In-Q-Tel isn’t your typical venture capital firm.
True, like the stalwarts of Sand Hill Road, they invest in tech companies. But unlike other VCs, they maintain direct ties to the CIA, NSA, and a host of other American intelligence agencies. In-Q-Tel was formed specifically to funnel technology from Silicon Valley to American intelligence agencies. The venture capital fund, which is public about its CIA ties, invests in companies that are able to create products specifically for the spy and government world. Tasked with “bridg(ing) the gap between the technology needs of the U.S. Intelligence Community and emerging commercial innovation,” they pour money into outside companies to develop specialized products for intelligence agencies. One of their latest investments? A mobile collaboration tool for police officers, fire departments, and EMTs called BlueLine Grid.
BlueLine Grid (which Fast Company’s Peter Wade covered back in 2013) is designed as a collaborative platform for government employees in different agencies to work together. Jack Weiss, the company’s president and cofounder, describes it as a team communication tool that allows information to be shared easily. Individual agencies, such as police departments, pay a monthly subscription fee to use the platform, and users then access the platform through smartphone apps or a web-based dashboard. One of the product’s selling points is a social graph of America’s public sector workforce developed by BlueLine. With the click of a button, the company hopes, police officers or EMTs can immediately connect with the contact they are trying to seek across jurisdictions.
Users can then identify their geographic locations on maps, collaborate with teams in real time (almost like a Slack for cops), and communicate with other agents in the geographic vicinity. Supervisors can also send push notifications and broadcasts to entire teams over the app, which is offered to police departments as a feature that saves time and money.
According to Weiss, more than 20% of American law enforcement departments currently use the platform. Much of this is due to the pedigree of the site’s founders. BlueLine Grid the company was formerly known as Bratton Technologies, and was cofounded by Weiss, entrepreneur David Riker, and New York City Police Commissioner William Bratton. Bratton, who is no longer involved in the company, founded the firm while working for white-collar crime investigation firm Kroll with Riker and Weiss.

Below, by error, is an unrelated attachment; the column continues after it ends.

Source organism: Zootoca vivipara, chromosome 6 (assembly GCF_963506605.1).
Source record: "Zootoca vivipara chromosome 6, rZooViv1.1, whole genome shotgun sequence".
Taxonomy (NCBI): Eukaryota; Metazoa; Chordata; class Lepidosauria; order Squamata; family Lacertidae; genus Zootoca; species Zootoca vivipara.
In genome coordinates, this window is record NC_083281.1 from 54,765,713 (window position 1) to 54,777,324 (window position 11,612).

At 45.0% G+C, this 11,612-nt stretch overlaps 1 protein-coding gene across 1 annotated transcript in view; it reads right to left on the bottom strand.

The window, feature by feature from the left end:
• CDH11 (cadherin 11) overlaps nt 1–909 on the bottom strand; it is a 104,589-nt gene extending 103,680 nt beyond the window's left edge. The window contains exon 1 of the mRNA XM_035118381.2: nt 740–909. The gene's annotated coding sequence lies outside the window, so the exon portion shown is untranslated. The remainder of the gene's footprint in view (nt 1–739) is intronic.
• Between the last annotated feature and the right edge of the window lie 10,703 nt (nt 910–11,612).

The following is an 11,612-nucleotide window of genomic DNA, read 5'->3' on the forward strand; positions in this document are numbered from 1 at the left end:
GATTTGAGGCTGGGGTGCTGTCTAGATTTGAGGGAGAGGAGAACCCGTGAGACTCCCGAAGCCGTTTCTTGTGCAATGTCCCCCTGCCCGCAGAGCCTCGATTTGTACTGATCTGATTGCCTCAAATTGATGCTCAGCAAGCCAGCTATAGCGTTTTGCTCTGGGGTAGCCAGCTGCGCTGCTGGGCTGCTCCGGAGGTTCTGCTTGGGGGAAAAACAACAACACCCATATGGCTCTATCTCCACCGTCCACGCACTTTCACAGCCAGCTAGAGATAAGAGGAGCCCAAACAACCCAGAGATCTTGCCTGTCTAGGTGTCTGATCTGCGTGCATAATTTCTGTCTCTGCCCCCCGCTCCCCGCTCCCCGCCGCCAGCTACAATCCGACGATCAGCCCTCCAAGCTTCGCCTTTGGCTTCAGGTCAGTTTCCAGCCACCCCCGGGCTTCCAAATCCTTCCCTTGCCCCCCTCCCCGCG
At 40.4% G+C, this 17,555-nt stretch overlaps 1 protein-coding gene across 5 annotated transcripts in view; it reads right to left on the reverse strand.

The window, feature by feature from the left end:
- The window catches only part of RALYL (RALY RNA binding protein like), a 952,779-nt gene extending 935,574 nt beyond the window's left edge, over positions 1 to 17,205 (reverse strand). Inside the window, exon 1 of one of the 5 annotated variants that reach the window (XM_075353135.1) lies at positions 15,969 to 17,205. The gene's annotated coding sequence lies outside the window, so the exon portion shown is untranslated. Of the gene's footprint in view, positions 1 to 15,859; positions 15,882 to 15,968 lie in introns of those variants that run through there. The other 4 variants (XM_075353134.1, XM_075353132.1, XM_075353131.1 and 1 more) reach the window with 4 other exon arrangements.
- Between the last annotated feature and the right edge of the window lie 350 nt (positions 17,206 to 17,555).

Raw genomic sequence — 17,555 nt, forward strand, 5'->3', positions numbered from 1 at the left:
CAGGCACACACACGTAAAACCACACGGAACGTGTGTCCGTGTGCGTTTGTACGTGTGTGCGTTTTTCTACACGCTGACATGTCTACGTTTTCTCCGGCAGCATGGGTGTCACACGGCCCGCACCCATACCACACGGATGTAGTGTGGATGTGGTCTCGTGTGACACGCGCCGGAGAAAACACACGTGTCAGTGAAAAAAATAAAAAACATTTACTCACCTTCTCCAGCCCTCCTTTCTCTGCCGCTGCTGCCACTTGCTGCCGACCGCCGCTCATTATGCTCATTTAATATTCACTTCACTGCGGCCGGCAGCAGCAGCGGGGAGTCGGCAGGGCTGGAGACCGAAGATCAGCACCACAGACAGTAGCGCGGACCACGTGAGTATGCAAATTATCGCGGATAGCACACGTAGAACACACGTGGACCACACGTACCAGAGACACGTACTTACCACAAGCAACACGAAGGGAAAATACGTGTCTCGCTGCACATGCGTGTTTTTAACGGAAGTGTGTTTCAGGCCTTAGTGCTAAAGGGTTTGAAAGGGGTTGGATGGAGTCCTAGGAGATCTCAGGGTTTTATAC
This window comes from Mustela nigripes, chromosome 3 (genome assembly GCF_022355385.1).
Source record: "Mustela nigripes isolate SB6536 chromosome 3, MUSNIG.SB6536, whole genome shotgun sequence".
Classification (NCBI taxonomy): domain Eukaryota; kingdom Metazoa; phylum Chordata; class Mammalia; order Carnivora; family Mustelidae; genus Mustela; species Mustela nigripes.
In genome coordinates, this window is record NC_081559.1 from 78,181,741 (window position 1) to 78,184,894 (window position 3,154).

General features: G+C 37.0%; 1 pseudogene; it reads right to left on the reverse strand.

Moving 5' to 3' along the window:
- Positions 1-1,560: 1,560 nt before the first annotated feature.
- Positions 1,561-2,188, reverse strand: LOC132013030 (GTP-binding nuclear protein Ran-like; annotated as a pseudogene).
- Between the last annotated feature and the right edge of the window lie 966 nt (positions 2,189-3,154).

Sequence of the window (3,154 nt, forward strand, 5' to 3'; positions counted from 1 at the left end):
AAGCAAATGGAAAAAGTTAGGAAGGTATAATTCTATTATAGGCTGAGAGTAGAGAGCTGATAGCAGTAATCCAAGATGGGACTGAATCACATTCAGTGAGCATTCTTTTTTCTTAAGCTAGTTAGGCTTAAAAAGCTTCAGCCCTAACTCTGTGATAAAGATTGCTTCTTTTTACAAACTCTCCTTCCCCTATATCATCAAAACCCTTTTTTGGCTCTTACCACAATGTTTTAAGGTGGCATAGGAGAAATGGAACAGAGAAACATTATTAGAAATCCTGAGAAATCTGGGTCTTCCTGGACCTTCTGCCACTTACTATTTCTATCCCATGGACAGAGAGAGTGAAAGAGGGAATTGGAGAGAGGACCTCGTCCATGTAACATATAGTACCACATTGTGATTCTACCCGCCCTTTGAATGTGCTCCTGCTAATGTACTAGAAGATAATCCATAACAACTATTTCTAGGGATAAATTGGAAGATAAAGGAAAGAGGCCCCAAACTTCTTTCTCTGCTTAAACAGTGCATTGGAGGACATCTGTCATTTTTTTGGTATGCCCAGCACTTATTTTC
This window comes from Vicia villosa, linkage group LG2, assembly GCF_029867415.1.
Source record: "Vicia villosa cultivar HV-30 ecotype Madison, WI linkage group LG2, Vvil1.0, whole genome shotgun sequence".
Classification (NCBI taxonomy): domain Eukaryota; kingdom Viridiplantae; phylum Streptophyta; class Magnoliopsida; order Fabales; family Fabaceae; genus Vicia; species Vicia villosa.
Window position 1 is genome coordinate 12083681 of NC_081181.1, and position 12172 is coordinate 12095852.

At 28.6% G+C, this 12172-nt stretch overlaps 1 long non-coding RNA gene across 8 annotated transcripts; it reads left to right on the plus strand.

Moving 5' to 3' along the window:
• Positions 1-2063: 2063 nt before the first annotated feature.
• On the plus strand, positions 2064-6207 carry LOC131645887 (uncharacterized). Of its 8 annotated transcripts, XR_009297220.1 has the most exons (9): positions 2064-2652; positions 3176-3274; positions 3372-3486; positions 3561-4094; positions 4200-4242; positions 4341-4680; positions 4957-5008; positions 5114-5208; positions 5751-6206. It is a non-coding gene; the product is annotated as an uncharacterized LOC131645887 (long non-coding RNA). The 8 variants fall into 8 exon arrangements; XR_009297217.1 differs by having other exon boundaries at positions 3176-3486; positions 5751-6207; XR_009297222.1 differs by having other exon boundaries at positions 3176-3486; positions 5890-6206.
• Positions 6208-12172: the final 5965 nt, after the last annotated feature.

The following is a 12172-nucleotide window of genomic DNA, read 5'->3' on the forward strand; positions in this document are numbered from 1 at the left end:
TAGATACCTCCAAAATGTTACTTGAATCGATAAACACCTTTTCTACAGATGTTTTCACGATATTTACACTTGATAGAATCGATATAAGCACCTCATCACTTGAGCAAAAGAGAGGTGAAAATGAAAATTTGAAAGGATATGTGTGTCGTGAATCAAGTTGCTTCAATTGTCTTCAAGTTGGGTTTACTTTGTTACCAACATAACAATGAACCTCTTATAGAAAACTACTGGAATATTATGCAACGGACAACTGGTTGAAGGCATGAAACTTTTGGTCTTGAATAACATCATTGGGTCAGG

Weiss, a former federal prosecutor-turned-Los Angeles city councilman, said the company’s early efforts centered around building their social graph, a process that included scraping over 11 million names of government employees to build sales leads and verify identities.
In public appearances (such as the video above), BlueLine Grid emphasizes the verification aspect of their product. Within a closed, secure app, BlueLine says, users can share information on local goings-on between agencies on the go. Weiss said that police departments are largely “products of the radio,” and that many law enforcement agencies and fire departments are less tech savvy than the general public might expect. One example he gave is the use of paper maps on a routine basis by the Los Angeles Fire Department, with firefighters using GPS apps such as Google Maps or Waze on their phones just like a normal commuter.
BlueLine isn’t the first company to operate in this space. Web-based police portals such as PoliceOne have been around for years, and many big-city police departments have unofficial (and frequently profane, racist, sexist, and very NSFW) bulletin boards like Thee Rant in New York. But BlueLine are among the first to use a monthly subscription fee-based model, and to aim their product directly at the many, many law enforcement personnel in America who use smartphones or iPads on the job.
They are also working in an industry that’s in the middle of an ongoing migration to cloud computing. In-Q-Tel has shown a keen interest in cloud computing, building partnerships with Amazon Web Services, among others. Meanwhile, police departments are chomping at the bit to adopt cloud computing thanks to the cost savings they offer to their overstretched budgets. The widespread adoption of body cameras by many police departments, and the constant stream of footage they will generate, is also expected to accelerate this trend.
In the meantime, BlueGrid is hoping the other 80% of American law enforcement agencies will become subscribers.